Rock Island State Park

The vehicle-free oasis of Rock Island State Park in Door County promises adventure, serenity, and a deep dive into natural beauty and historical intrigue. Join us as we explore the wonders and practical tips for making the most of your visit to this enchanting island.

Grid of images related to Rock Island State Park, including the boathouse, Pottawatomie Lighthouse, and a woman hiking. Superimposed text says: Rock Island State Park.

Things to Do in Rock Island State Park


campsite in Door County at night

Rock Island State Park offers a unique camping experience, with rustic, walk-in campsites that promise a true escape into nature. Accessible only by boat, these sites provide a serene setting under starlit skies, perfect for those seeking a bit of adventure and solitude.

Swimming at the Beach

Rock Island State Park Beach

The park’s sandy beaches are a haven for swimmers and sunbathers alike. The clear waters of Lake Michigan invite you to dive in and enjoy a refreshing swim, with gentle waves making it a delightful spot for families.


Picture showing a man handling a walleye and also the walleye teeth.

For angling enthusiasts, Rock Island is a prime spot for fishing, especially known for its smallmouth bass. Whether you’re casting from the shore or from a boat, the waters around Rock Island are teeming with fish, offering a rewarding experience for both novice and experienced anglers.

Visiting the Boathouse

Picture of the boathouse at Rock Island State Park Door County Wisconsin

The historic boathouse, built by Chester Thordarson in the early 20th century, is a must-visit. This architectural marvel, crafted with local stone, provides a picturesque backdrop for photos and a glimpse into the island’s rich history.

Visiting the Pottawatomie Lighthouse

Picture depicting the Pottawatomie Lighthouse on Rock Island in Door County, Wisconsin

The Pottawatomie Lighthouse, Wisconsin’s oldest, stands as a beacon of history and offers guided tours that tell tales of its past keepers and their lives on the island. Climbing up the lighthouse offers panoramic views of the surrounding waters and landscapes.


woman hiking in Door County

Rock Island’s trails wind through lush forests and open onto scenic vistas, making hiking here a truly enchanting experience. The trails are well-maintained, suitable for walkers of all skill levels, and are a perfect way to explore the island’s diverse flora and fauna.


Grid of images depicting a kayak tour at Death's Door Bluff County Park in Door County, Wisconsin.

Kayaking around Rock Island offers a splendid opportunity to see the shoreline from a different perspective. Paddle through tranquil waters, explore hidden coves, and even circle the entire island for a full day’s adventure on the lake.

History of Rock Island State Park

Rock Island State Park is steeped in history, from its early indigenous inhabitants to its transformation into a beloved state park. The island’s landmarks, like the Pottawatomie Lighthouse and Chester Thordarson’s boathouse, tell stories of a past era.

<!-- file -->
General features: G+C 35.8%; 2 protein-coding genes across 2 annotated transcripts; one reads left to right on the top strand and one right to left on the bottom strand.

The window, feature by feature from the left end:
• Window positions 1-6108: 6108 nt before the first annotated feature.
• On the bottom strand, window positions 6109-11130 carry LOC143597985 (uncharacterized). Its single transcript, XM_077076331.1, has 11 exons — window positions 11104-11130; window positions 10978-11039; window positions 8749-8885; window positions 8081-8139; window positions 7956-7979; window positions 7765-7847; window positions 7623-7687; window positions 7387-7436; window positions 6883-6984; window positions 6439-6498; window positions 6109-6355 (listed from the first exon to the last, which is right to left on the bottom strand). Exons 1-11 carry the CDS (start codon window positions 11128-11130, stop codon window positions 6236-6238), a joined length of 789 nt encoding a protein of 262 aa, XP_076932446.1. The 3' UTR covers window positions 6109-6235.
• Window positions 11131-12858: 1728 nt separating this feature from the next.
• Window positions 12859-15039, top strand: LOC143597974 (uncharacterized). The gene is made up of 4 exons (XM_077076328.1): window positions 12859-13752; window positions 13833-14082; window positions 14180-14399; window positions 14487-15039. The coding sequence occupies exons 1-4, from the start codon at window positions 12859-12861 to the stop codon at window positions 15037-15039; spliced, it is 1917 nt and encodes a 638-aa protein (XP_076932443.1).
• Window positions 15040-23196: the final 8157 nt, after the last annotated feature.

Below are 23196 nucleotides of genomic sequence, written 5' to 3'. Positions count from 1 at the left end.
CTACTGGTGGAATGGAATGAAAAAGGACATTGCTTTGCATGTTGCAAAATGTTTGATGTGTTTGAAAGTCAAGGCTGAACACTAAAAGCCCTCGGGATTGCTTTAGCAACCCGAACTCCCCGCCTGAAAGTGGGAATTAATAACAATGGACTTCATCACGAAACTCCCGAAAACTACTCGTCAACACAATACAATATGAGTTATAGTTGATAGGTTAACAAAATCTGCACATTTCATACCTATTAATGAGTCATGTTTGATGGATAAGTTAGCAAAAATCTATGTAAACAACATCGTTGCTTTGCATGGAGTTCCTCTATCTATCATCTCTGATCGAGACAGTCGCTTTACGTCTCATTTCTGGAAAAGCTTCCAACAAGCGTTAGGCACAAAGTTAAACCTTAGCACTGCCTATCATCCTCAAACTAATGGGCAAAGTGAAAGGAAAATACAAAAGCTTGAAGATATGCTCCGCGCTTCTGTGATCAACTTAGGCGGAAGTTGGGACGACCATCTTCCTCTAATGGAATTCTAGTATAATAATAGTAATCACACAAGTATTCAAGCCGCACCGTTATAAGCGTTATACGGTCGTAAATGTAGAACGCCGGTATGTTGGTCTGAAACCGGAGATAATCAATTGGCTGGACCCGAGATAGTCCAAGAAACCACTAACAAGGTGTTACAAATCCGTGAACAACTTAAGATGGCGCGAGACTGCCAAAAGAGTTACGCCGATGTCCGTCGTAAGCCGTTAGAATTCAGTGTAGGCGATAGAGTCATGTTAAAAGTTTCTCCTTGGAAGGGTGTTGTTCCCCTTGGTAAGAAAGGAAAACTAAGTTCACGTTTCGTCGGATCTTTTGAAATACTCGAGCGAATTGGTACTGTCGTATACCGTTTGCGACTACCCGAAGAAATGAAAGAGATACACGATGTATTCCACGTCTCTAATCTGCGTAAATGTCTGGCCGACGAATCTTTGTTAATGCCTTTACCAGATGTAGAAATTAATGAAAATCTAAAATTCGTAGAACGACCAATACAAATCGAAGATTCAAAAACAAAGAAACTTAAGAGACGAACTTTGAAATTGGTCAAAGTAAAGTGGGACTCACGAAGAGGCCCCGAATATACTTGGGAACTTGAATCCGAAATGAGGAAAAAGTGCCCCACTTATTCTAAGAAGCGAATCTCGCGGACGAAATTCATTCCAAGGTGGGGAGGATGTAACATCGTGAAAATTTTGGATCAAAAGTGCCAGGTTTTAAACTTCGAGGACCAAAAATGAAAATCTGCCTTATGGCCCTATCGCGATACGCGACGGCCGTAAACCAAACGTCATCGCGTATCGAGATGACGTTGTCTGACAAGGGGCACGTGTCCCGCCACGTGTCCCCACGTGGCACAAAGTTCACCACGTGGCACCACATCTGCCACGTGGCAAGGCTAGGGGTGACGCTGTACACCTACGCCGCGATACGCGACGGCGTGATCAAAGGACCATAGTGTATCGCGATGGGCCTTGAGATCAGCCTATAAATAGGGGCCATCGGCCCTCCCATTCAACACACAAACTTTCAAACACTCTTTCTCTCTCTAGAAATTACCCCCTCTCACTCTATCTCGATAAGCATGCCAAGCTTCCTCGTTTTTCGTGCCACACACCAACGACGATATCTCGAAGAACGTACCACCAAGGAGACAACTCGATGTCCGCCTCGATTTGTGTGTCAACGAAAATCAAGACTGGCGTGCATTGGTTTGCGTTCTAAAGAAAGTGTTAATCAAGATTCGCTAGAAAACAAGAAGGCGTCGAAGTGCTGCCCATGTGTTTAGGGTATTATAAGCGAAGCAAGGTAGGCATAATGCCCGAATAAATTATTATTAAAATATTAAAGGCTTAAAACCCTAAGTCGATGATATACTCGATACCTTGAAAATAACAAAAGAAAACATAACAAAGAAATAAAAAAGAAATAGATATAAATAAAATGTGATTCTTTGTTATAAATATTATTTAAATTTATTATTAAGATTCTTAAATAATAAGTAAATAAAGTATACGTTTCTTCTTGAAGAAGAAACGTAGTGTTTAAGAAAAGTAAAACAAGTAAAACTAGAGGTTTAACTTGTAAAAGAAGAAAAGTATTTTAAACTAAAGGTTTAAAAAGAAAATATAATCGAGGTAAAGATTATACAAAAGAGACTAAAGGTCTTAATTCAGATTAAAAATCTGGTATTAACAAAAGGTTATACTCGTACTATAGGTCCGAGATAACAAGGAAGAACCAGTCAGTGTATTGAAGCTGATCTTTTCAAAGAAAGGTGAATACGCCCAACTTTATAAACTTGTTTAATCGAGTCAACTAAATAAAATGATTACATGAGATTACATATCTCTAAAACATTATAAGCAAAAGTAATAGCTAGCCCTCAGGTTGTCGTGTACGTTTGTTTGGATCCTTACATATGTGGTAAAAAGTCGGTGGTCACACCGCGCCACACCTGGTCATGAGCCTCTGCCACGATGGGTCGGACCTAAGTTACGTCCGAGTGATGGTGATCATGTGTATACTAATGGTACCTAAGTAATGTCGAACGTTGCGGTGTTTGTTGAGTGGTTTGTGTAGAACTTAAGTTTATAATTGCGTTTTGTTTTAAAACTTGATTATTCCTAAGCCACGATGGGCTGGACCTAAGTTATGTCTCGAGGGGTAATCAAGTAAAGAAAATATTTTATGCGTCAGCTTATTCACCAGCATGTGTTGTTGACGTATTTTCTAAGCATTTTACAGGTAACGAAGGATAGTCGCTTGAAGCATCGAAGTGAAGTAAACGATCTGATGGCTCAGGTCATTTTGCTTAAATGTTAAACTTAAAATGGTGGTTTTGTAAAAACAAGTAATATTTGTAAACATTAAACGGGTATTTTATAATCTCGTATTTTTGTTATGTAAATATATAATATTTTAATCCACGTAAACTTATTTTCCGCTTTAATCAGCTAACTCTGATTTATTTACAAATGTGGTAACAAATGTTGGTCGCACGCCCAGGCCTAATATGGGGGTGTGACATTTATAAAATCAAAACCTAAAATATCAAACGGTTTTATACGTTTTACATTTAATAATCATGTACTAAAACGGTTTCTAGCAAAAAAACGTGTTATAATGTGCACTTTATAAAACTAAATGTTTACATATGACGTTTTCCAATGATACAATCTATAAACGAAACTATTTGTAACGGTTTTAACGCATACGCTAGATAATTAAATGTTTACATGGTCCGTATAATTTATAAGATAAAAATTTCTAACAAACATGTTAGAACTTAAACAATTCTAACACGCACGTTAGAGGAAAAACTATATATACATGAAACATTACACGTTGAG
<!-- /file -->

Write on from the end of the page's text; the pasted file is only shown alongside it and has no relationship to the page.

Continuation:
Pottawatomie Lighthouse

The Pottawatomie Lighthouse, also known as the Rock Island Light, is the oldest lighthouse in Wisconsin. It first shone its light in 1836 to guide ships safely through the perilous waters of Lake Michigan. The lighthouse was rebuilt in 1858 and served as a beacon for navigation until it was decommissioned in the 1950s. Today, it has been restored and is open for tours, offering visitors a glimpse into the life of a lighthouse keeper in the 19th century.

The Boathouse and Chester Thordarson

The boathouse on Rock Island is another iconic structure, built by Icelandic immigrant Chester Thordarson after he purchased a large portion of the island in the early 1900s. Thordarson was a successful inventor and entrepreneur, and his love for Rock Island drove him to create a private retreat complete with a magnificent boathouse. Constructed using locally sourced stone, the boathouse today stands as a testament to Thordarson’s vision and craftsmanship, featuring intricate woodwork and Norse-inspired carvings.

Becoming a State Park

Rock Island transitioned to a state park in 1965 when the Wisconsin State Park System purchased the island from Thordarson’s heirs. The acquisition was aimed at preserving the natural beauty and historical significance of the island, allowing the public to enjoy and learn from its rich heritage. Since then, Rock Island State Park has become a popular destination for those looking to explore its trails, camp under the stars, and delve into the fascinating history that the island has to offer.

Getting to Rock Island State Park

Reaching Rock Island State Park is part of the adventure, given its unique location and the journey required to get there. Whether you’re an experienced boater or planning to use the ferry services, each option offers its own experience of the surrounding beauty.

By Private Boat

For those with their own boats, it is possible to travel directly to Rock Island. However, this option is recommended only for well-outfitted and experienced boaters due to the potentially treacherous waters around the island. Navigating these waters requires skill and a good understanding of local conditions to ensure a safe passage.

By Ferry

Most visitors will find that taking the ferry is the most accessible and safest way to reach Rock Island. The journey begins with a ferry ride to Washington Island. Once you arrive on Washington Island, you’ll need to travel across the island, which can be done by car, bike, or on foot, to reach the second ferry terminal located at Jackson Harbor.

From Jackson Harbor, a second ferry takes you directly to Rock Island. This ferry, known as the Karfi, operates seasonally and provides a scenic ride to your final destination. It’s important to check the ferry schedules in advance as they can vary by season, and the Karfi does not operate outside the summer months.

Planning your trip to Rock Island State Park carefully will ensure that you enjoy not only the destination but also the unique journey that takes you there.

Cost to Visit Rock Island State Park